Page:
In hot water.

As Katrina traveled through the Gulf of Mexico, unusually warm waters strengthened it into a monster hurricane.


According to these models, Katrina's storm surge should not have submerged the city. Joannes Westerink of the University of Notre Dame in Indiana, who helped develop ADCIRC, says it estimated that the southern shores of Lake Pontchartrain only rose about 3 meters during Katrina. (The various models estimate that the Mississippi coast received a peak storm surge of about 7 to 9 meters, which would be the highest in U.S. history.)

Instead of overtopping, the catastrophic collapse of several levees—ones that had been upgraded with a thick concrete wall— apparently sealed the city's fate. Stephen Leatherman, director of FIU's hurricane research center, suggests that the lake's raised levels may have increased water pressure to the point that water flowed through the earthen levees on which the concrete walls sat. “Then the whole thing collapses. This is how an earthen dam collapses during a flood,” he says.

The devastation from Katrina may reignite interest in bolstering the wetlands south of New Orleans to provide more of a hurricane barrier. As a storm passes over, wetlands and barrier islands along the coast sap its energy and reduce storm surge. By some estimates, however, up to 100 square kilometers of this buffer disappear each year, largely because the Mississippi River has been leveed and dammed so much that it deposits much less sediment onto the delta. (Katrina wiped out barrier islands herself.)

In 1998, a collection of state and federal agencies, including the Environmental Protection Agency and the Army Corps of Engineers, proposed Coast 2050, a $14 billion strategy to restore Louisiana's wetlands (Science, 15 September 2000, p. 1860). But the project never won federal funding and hasn't moved beyond the planning stage.

Any renewed debate over coastal restoration will likely have to await the long cleanup and recovery of New Orleans and the surrounding areas, a process that will take months, if not years. Among the research institutions bearing the brunt of Katrina were Tulane University, the University of New Orleans, and Xavier, all of which lost power to most of their campuses. The three universities have canceled their fall semesters and are still surveying damages.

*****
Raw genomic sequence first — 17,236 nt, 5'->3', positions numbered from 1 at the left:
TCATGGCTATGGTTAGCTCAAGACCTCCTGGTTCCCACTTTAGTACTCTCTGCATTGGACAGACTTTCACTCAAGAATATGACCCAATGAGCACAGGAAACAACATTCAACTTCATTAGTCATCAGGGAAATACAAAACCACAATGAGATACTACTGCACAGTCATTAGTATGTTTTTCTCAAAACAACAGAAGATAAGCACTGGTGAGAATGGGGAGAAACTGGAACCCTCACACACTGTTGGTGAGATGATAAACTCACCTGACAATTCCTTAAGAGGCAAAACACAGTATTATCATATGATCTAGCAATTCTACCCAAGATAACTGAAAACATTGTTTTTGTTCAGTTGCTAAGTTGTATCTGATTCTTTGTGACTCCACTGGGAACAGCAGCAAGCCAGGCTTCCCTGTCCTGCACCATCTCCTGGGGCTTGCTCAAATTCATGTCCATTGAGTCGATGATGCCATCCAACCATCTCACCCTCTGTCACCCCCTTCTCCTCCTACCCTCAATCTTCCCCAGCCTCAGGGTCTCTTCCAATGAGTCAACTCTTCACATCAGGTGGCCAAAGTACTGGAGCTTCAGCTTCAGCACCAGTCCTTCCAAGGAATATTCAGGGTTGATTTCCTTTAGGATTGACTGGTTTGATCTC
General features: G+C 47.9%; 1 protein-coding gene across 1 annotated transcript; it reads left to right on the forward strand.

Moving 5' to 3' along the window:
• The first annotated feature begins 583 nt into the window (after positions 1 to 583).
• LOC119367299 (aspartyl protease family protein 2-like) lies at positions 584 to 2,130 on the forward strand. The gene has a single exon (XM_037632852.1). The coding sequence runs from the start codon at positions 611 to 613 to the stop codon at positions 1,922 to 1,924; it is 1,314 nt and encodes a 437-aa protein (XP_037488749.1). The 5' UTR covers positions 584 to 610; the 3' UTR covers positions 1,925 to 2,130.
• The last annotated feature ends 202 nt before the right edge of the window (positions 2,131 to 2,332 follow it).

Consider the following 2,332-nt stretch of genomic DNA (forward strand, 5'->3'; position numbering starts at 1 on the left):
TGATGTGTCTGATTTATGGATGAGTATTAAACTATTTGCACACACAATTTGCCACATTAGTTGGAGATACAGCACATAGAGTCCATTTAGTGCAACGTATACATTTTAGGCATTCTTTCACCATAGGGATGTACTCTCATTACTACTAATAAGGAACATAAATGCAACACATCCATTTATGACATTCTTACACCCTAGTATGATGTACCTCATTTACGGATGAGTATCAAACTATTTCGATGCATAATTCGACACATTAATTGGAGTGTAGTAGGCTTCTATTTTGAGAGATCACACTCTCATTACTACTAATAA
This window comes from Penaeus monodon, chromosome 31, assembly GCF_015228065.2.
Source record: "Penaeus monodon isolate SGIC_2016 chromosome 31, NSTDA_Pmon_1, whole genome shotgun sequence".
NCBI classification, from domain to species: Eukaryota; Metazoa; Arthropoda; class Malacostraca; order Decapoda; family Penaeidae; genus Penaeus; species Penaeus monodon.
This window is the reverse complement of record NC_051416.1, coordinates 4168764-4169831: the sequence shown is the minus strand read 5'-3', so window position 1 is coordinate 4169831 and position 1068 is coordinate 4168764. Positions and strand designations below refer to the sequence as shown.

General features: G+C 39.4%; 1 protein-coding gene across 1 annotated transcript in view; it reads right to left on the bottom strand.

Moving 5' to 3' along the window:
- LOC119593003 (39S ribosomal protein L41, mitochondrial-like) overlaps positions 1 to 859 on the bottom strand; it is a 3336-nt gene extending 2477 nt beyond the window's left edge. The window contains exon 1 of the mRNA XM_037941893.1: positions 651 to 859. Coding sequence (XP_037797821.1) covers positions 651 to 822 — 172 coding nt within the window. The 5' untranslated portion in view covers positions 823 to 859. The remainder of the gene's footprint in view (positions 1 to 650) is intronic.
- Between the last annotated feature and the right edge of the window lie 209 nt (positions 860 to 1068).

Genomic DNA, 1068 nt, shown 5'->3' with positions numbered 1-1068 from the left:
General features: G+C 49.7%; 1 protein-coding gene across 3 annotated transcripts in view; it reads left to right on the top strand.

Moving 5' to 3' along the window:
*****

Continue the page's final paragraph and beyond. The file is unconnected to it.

The National Institutes of Health (NIH) has begun working with the medical schools of Louisiana State University and Tulane in New Orleans, which together have about 300 NIH grants totaling $130 million annually. NIH is trying to arrange for temporary lab space at other universities for research teams displaced by the flooding. “It's clear that the time to return to facilities that will be functional is undefined at this point,” said NIH Director Elias Zerhouni. “We need to make provisions to continue their research and be able to support them during this interim period.” NIH was also working to get generators and other support to help New Orleans-area researchers keep lab animals alive and samples cold.

Farther from the floodwaters, the picture is less bleak. The deluge from Lake Pontchartrain never reached Tulane's National Primate Research Center (TNPRC), situated on higher ground on the opposite side of the lake. Still, Katrina's winds caused extensive damage to the facilities, says Tom Gordon of Yerkes National Primate Research Center in Atlanta, Georgia, who was contacted by one of the TNPRC employees who stayed behind to care for the animals. “In the last days, [the center] took some extraordinary precautionary measures to do what they could,” Gordon says.

Deadly surge.

A computer model of a fictional category 3 hurricane shows how a storm surge moves from the gulf into Lake Pontchartrain and floods the New Orleans area.


Also weathering the storm were several major research facilities, including the Laser Interferometer Gravitational Wave Observatory at Livingston, Louisiana, and NASA's Stennis Space Center in Mississippi. Lockheed Martin's Michoud Assembly Facility in New Orleans, which builds the external fuel tanks for the space shuttle, suffered no injuries and only minor wind and roof damage, says June Malone, a spokesperson for NASA's Marshall Space Flight Center in Huntsville, Alabama.

The gulf itself may sustain damage from Katrina. Data are still coming in to NOAA, but two large oil spills from coastal storage facilities have been identified. “We would expect environmental impacts,” says Tom Callahan of NOAA's Hazardous Materials Response division.

Katrina scuttled at least one major scientific meeting. The Interscience Conference on Antimicrobial Agents and Chemotherapy was scheduled for New Orleans later this month but will now take place in Washington, D.C., in December. Ironically, New Orleans was also going to host two major hurricane research conferences in the spring.

Even as the New Orleans region and its research institutions struggle to recover from Katrina, many are casting nervous eyes to the gulf. Hurricane season is far from over this year, and researchers say that the United States has entered a period that is likely to bring more major hurricane strikes. “That's scary,” says Olander. “Who knows what else is on the way?”